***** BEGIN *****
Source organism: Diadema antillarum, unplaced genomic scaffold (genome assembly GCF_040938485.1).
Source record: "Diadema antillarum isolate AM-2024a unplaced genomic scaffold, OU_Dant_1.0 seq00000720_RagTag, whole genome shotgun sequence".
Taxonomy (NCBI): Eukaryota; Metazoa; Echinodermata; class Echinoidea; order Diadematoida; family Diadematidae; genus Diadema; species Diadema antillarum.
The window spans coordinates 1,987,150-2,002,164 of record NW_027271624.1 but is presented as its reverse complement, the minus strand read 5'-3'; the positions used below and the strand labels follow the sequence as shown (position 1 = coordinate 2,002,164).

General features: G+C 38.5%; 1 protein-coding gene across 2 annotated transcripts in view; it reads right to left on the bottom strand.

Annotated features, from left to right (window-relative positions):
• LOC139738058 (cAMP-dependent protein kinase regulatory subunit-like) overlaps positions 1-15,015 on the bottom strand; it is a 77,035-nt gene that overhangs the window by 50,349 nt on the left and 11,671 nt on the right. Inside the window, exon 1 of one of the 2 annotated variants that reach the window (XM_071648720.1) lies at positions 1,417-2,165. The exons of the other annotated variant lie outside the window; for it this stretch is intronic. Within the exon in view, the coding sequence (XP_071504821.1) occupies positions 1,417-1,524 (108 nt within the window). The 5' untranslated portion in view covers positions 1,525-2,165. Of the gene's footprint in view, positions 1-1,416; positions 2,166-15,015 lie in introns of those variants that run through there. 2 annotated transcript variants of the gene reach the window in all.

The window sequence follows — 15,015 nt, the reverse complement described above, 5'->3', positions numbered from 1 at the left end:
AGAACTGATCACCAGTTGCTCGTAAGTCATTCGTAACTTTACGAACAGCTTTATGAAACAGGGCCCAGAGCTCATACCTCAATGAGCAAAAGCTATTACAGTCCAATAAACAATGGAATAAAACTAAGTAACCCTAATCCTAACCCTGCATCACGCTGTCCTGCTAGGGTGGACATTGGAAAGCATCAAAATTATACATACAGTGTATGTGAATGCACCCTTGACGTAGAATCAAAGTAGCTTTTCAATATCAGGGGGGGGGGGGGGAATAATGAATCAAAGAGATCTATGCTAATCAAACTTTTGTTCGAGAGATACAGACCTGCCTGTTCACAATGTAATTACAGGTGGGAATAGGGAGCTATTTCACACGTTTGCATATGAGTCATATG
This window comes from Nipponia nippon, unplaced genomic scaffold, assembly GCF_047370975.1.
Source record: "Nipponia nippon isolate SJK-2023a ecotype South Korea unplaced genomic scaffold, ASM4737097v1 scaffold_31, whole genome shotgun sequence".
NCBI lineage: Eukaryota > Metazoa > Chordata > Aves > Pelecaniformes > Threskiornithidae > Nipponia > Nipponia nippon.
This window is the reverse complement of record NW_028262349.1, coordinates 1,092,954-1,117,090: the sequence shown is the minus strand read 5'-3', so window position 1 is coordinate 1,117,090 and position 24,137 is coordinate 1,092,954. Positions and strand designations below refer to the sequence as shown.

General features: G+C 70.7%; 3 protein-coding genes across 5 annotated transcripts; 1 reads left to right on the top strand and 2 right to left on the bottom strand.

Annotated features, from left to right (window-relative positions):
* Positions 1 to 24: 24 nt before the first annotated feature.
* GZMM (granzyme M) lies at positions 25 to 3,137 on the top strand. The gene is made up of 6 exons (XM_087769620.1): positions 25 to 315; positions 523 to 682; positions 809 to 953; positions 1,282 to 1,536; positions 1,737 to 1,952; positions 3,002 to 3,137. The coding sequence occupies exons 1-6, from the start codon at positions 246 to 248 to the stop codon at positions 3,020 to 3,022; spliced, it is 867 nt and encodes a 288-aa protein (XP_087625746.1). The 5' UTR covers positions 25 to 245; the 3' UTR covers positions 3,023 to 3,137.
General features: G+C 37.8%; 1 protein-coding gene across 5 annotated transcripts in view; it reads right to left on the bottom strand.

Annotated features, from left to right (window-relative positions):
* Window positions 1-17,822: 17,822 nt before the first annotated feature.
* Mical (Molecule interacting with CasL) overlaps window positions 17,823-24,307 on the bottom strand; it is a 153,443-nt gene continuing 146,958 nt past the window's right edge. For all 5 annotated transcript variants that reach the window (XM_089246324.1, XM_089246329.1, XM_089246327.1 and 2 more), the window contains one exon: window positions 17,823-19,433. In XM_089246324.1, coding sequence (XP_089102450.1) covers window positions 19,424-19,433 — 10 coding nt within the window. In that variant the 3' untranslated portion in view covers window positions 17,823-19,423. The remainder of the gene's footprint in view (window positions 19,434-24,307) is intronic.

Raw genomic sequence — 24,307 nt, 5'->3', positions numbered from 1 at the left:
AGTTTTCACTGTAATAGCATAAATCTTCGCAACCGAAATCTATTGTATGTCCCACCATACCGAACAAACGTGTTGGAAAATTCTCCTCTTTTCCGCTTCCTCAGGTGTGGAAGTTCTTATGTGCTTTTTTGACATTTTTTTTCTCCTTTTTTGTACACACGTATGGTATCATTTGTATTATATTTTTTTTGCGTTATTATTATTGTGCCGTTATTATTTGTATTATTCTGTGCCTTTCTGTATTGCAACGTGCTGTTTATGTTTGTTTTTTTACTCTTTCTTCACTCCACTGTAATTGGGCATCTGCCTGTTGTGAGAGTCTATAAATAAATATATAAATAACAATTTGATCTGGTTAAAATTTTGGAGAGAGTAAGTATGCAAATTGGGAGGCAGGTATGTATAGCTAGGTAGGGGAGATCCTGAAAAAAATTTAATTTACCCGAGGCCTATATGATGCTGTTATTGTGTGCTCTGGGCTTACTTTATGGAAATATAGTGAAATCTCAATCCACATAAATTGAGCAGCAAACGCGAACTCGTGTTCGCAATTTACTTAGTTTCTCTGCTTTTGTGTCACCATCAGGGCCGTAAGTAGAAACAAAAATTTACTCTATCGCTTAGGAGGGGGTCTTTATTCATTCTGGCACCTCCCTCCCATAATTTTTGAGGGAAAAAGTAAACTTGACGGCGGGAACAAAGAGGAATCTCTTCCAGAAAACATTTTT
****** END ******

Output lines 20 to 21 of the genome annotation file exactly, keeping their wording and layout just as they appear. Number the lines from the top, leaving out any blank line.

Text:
* Window positions 1-17,822: 17,822 nt before the first annotated feature.
* Mical (Molecule interacting with CasL) overlaps window positions 17,823-24,307 on the bottom strand; it is a 153,443-nt gene continuing 146,958 nt past the window's right edge. For all 5 annotated transcript variants that reach the window (XM_089246324.1, XM_089246329.1, XM_089246327.1 and 2 more), the window contains one exon: window positions 17,823-19,433. In XM_089246324.1, coding sequence (XP_089102450.1) covers window positions 19,424-19,433 — 10 coding nt within the window. In that variant the 3' untranslated portion in view covers window positions 17,823-19,423. The remainder of the gene's footprint in view (window positions 19,434-24,307) is intronic.